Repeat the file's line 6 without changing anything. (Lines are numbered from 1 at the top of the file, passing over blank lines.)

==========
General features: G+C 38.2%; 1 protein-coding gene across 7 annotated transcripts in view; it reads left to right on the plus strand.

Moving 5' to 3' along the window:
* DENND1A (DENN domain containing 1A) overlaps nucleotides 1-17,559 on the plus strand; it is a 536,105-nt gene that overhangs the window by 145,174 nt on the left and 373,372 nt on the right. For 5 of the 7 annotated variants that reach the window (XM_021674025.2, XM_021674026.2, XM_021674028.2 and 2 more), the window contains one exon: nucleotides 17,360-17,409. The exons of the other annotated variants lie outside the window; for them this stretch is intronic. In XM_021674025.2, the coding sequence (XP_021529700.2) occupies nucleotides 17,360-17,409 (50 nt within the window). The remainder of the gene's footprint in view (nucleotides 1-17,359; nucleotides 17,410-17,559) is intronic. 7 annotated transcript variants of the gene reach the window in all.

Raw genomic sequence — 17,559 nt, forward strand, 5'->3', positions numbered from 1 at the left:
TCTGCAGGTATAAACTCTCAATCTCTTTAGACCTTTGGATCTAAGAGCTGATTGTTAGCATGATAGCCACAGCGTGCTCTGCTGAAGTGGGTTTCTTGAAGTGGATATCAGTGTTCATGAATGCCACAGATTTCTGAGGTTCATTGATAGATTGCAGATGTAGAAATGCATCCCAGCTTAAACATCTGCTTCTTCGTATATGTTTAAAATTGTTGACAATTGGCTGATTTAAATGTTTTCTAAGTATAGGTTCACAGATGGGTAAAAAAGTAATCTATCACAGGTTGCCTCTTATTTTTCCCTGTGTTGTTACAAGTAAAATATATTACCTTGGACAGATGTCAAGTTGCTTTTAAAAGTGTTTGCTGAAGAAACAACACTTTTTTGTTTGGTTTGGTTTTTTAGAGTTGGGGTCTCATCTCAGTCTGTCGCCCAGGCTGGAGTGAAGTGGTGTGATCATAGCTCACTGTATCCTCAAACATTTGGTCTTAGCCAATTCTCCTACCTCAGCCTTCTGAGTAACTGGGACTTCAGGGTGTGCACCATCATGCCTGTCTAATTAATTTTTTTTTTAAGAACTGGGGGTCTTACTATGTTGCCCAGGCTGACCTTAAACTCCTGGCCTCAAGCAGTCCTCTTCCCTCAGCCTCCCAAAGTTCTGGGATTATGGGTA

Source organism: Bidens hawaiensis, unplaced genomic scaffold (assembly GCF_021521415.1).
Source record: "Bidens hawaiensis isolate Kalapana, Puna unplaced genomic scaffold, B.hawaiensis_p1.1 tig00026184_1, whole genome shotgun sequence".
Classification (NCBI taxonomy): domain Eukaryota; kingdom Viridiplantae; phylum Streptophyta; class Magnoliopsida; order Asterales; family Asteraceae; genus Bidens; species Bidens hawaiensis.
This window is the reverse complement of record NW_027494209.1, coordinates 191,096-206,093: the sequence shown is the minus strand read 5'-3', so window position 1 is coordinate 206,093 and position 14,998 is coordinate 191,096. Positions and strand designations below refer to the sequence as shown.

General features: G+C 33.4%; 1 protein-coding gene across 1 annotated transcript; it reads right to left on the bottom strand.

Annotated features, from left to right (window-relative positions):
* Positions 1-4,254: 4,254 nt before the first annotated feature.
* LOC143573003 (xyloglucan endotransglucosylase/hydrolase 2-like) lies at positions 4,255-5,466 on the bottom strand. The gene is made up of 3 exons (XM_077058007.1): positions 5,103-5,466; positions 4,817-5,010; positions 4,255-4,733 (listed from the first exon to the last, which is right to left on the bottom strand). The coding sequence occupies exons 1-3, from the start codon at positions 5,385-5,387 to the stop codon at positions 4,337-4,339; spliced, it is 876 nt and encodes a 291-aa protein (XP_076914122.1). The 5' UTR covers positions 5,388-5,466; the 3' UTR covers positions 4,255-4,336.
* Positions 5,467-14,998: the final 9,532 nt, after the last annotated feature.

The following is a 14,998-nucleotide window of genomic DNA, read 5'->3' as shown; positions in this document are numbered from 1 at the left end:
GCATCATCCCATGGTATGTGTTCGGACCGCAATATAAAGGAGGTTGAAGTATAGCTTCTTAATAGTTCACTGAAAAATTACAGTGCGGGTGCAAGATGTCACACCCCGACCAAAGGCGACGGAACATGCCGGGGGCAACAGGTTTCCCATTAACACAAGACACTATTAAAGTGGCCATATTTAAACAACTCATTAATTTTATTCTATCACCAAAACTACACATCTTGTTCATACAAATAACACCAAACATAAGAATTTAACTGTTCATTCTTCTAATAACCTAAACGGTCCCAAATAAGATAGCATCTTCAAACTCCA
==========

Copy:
Source organism: Bidens hawaiensis, unplaced genomic scaffold (assembly GCF_021521415.1).